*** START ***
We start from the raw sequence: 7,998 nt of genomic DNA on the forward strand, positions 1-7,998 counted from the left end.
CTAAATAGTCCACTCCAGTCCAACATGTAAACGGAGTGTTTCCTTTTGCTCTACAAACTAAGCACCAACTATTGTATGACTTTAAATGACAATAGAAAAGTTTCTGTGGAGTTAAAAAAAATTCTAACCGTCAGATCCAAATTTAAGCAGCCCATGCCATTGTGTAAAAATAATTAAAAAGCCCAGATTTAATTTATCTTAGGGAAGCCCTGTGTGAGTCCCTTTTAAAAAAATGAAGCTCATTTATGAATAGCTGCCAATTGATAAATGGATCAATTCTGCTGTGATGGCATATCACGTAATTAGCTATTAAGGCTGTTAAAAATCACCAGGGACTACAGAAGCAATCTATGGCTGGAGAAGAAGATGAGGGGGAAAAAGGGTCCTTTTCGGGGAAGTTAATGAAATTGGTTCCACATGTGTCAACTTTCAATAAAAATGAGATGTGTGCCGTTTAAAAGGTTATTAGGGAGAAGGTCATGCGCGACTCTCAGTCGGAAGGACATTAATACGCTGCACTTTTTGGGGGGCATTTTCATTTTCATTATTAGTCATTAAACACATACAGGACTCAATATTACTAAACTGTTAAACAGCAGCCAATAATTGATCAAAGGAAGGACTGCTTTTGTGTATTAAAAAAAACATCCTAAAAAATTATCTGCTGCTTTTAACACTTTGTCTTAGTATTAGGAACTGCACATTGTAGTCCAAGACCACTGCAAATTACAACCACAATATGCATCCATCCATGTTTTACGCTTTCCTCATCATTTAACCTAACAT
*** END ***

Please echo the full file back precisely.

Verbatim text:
We start from the raw sequence: 7,998 nt of genomic DNA on the forward strand, positions 1-7,998 counted from the left end.
CTAAATAGTCCACTCCAGTCCAACATGTAAACGGAGTGTTTCCTTTTGCTCTACAAACTAAGCACCAACTATTGTATGACTTTAAATGACAATAGAAAAGTTTCTGTGGAGTTAAAAAAAATTCTAACCGTCAGATCCAAATTTAAGCAGCCCATGCCATTGTGTAAAAATAATTAAAAAGCCCAGATTTAATTTATCTTAGGGAAGCCCTGTGTGAGTCCCTTTTAAAAAAATGAAGCTCATTTATGAATAGCTGCCAATTGATAAATGGATCAATTCTGCTGTGATGGCATATCACGTAATTAGCTATTAAGGCTGTTAAAAATCACCAGGGACTACAGAAGCAATCTATGGCTGGAGAAGAAGATGAGGGGGAAAAAGGGTCCTTTTCGGGGAAGTTAATGAAATTGGTTCCACATGTGTCAACTTTCAATAAAAATGAGATGTGTGCCGTTTAAAAGGTTATTAGGGAGAAGGTCATGCGCGACTCTCAGTCGGAAGGACATTAATACGCTGCACTTTTTGGGGGGCATTTTCATTTTCATTATTAGTCATTAAACACATACAGGACTCAATATTACTAAACTGTTAAACAGCAGCCAATAATTGATCAAAGGAAGGACTGCTTTTGTGTATTAAAAAAAACATCCTAAAAAATTATCTGCTGCTTTTAACACTTTGTCTTAGTATTAGGAACTGCACATTGTAGTCCAAGACCACTGCAAATTACAACCACAATATGCATCCATCCATGTTTTACGCTTTCCTCATCATTTAACCTAACAT